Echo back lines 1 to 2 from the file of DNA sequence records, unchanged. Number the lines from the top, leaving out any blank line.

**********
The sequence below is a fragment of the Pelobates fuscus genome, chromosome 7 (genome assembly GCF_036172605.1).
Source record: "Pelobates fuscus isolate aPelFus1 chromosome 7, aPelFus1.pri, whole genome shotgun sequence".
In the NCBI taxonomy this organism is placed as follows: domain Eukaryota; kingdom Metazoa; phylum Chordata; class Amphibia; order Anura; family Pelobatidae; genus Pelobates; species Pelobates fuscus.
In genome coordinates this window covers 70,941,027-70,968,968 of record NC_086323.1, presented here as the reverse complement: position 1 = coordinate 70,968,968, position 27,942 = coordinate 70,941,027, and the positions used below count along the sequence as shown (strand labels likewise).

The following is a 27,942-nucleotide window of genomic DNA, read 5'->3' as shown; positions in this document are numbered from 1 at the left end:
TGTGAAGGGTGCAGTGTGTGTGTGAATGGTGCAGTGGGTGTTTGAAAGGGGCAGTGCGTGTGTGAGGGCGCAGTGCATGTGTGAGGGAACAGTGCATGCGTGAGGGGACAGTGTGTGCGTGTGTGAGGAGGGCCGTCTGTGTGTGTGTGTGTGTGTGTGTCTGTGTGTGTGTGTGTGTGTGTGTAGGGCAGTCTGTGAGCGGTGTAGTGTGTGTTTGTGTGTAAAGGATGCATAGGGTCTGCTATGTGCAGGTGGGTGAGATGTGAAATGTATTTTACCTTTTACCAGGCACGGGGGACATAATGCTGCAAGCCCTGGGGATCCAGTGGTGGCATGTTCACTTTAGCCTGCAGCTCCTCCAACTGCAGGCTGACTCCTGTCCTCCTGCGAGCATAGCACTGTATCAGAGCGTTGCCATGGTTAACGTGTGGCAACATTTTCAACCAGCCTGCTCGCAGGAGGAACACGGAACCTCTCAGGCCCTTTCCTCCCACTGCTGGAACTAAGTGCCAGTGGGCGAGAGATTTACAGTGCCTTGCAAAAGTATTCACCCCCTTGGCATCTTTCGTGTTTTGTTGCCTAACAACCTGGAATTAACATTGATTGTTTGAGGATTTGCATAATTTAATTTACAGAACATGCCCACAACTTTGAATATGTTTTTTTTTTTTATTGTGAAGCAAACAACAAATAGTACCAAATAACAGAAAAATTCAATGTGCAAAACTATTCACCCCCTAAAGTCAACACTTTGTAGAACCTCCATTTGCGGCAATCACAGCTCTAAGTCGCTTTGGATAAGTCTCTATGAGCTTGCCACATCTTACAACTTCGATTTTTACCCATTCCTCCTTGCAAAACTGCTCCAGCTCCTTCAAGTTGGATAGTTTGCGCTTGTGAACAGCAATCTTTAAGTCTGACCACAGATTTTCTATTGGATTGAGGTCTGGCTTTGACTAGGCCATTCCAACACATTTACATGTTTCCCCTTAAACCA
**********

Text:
The sequence below is a fragment of the Pelobates fuscus genome, chromosome 7 (genome assembly GCF_036172605.1).
Source record: "Pelobates fuscus isolate aPelFus1 chromosome 7, aPelFus1.pri, whole genome shotgun sequence".